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Lecture

Lecture 1 & 2

5 Pages
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Department
Biology
Course Code
BIO120H1
Professor
Ingrid L.Stefanovic

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Lecture 1 & 2 22:17
Organic life is distributed patchily, due to:
Abiotic factors
Physiological ecology (auto ecology)
Biotic factors
Population ecology
Community ecology
Abiotic (physical/chemical) factors: resources and conditions
Resources are exhaustible: nutrients, space, etc
Conditions are not exhaustible: temperature, pH, salinity, etc
Conditions vary across space and time; we envision gradients of conditions
Organisms perform best at certain levels, i.e., at certain portions of a gradient.
Species have ranges of tolerance along environmental gradients (e.g., optimal
conditions for the survival of a species) For a growth range, conditions must be
better than for the survival range; for reproductive ranges, conditions must be more
optimal than both.
Most important factors
For terrestrial plants:
Temperature
Soil moisture
Nutrients (Nitrogen most important, then Phosphorous, then Potassium)
Disturbance
Herbivory, disease, pollinators, seed dispersers, mycorrhizal fungi
For aquatic plants:
Salinity
Phosphorous is more important
For terrestrial animals:
Food and water
Temperature
Habitat quality (cover, nesting sites)
Predation, disease
www.notesolution.com
For aquatic mammals:
Salinity
Osmotic pressure
Atmospheric Circulation: Hadley cells make equatorial regions rainy
Low pressure areas = rainy weather i.e., in the tropics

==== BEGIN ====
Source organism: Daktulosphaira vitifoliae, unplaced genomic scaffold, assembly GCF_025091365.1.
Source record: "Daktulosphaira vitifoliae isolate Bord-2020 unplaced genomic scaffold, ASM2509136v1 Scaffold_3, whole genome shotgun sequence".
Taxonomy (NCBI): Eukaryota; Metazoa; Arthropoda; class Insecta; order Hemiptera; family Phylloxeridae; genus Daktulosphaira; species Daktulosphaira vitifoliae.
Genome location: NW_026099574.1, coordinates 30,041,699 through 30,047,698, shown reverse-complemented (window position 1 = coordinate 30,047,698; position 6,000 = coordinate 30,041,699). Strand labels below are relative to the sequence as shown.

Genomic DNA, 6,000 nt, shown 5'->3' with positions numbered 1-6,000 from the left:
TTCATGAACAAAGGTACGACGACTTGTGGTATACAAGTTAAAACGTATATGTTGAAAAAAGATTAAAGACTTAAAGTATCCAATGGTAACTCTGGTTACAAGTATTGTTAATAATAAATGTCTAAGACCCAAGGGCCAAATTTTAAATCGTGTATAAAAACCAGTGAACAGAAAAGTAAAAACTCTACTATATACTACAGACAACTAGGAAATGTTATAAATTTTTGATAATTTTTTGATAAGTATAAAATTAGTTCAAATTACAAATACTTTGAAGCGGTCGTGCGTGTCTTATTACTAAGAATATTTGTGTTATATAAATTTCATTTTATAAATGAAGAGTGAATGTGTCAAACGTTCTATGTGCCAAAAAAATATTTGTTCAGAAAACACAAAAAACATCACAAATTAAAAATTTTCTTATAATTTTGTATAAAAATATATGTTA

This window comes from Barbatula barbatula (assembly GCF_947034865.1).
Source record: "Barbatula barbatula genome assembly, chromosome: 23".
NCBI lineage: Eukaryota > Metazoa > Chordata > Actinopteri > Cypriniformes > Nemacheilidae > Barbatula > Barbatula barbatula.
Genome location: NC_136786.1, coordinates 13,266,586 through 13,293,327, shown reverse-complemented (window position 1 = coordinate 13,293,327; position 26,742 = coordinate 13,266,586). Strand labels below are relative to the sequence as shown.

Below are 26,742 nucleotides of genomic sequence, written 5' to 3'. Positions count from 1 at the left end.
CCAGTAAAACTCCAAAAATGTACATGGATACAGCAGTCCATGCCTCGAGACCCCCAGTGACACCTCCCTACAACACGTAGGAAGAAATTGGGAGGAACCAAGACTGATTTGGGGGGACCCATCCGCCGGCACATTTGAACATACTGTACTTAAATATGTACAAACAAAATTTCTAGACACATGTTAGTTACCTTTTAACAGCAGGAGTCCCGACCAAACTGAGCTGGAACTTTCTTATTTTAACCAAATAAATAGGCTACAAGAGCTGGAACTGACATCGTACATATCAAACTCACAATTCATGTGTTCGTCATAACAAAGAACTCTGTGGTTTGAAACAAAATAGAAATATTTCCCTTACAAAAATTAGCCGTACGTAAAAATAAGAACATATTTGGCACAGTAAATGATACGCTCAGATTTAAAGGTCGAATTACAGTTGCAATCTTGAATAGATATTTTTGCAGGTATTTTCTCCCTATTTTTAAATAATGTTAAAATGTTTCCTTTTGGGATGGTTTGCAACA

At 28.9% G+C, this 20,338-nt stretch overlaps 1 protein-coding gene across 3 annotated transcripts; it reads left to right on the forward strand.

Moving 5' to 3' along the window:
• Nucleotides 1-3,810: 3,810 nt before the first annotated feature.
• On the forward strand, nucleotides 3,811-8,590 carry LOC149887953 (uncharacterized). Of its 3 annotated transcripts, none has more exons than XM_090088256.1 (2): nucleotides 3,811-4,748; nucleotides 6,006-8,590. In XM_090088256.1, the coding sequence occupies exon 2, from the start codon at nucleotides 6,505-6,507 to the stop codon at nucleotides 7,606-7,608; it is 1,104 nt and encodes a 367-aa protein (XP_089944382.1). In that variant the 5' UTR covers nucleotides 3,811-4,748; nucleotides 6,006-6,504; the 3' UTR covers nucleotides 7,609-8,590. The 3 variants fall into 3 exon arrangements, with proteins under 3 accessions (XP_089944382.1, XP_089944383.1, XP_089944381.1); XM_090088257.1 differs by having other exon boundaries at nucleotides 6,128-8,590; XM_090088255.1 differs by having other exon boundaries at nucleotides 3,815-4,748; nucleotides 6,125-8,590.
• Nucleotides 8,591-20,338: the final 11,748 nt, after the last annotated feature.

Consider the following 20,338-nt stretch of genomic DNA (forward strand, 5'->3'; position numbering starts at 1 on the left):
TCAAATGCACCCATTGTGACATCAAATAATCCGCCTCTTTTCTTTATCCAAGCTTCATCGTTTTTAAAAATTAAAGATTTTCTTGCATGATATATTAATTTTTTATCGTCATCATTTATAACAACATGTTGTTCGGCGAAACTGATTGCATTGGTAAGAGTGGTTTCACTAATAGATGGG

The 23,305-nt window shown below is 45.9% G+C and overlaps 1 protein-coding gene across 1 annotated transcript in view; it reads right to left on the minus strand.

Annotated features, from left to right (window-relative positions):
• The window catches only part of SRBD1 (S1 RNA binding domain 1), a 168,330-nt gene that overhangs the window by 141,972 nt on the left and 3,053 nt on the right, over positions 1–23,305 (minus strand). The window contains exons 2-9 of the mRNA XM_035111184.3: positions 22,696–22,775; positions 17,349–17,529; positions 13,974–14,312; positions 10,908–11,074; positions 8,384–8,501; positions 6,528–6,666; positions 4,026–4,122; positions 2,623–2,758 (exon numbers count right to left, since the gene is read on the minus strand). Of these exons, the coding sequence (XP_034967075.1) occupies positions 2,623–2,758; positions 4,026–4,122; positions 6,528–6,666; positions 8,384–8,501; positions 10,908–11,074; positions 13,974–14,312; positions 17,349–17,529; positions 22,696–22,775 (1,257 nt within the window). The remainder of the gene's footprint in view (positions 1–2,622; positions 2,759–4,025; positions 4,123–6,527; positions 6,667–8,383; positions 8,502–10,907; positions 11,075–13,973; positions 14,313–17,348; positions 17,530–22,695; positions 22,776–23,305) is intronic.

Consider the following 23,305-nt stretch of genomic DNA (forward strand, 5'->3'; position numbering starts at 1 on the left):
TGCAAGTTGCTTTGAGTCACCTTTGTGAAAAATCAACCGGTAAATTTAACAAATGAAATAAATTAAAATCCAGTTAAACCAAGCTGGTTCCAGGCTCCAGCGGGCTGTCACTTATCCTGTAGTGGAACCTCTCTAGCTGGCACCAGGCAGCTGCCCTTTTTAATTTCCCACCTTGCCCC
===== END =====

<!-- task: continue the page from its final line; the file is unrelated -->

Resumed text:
Hadley cells: the idea that air circulates between cooling down as it rises and
heating up as it falls.
Inter-tropical Convergence zone: high rising air with precipitation following.
Variability between temperatures are more drastic in the northern hemisphere
because of greater land mass and less moisture.
Inter-tropical convergence zone shifts seasonally, producing rainy and dry seasons
in some parts of the tropics.
Monsoon: rainy season
Coupled cells + Coriolis effect = prevailing wind patterns
Ferrel Cell: some of the hot air from the Hadley cell travels into the Ferrel cell. The
Ferrel cell and the Hadley cell are coupled. They have air circulation in the opposite
direction.
Polar Cell: Coupled to the Ferrel cell in the same way that the Ferrel cell is coupled
to the Hadley cell.
Sailors tended to get stuck in the middle of the ocean on the inter-tropical
convergence zone (equator) where there wasnt much wind. Also called the
equatorial doldrums.
Coriolis effect: The wind that comes from the Hadley cells wants to travel due south,
but since the earth spins they ultimately end up travelling eastward (coming from
the west called westerlies; coming from the east called easterlies, travelling
west)
Wandering Albatross: bird with the worlds largest wingspan only found in the
southern hemisphere because of the roaring 40s which were strong winds.
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Description
Lecture 1 & 2 22:17 Organic life is distributed patchily, due to: Abiotic factors Physiological ecology (auto ecology) Biotic factors Population ecology Community ecology Abiotic (physicalchemical) factors: resources and conditions Resources are exhaustible: nutrients, space, etc Conditions are not exhaustible: temperature, pH, salinity, etc Conditions vary across space and time; we envision gradients of conditions Organisms perform best at certain levels, i.e., at certain portions of a gradient. Species have ranges of tolerance along environmental gradients (e.g., optimal conditions for the survival of a species) For a growth range, conditions must be better than for the survival range; for reproductive ranges, conditions must be more optimal than both. Most important factors For terrestrial plants: Temperature Soil moisture Nutrients (Nitrogen most important, then Phosphorous, then Potassium) Disturbance Herbivory, disease, pollinators, seed dispersers, mycorrhizal fungi For aquatic plants: Salinity Phosphorous is more important For terrestrial animals: Food and water Temperature Habitat quality (cover, nesting sites) Predation, disease www.notesolution.com
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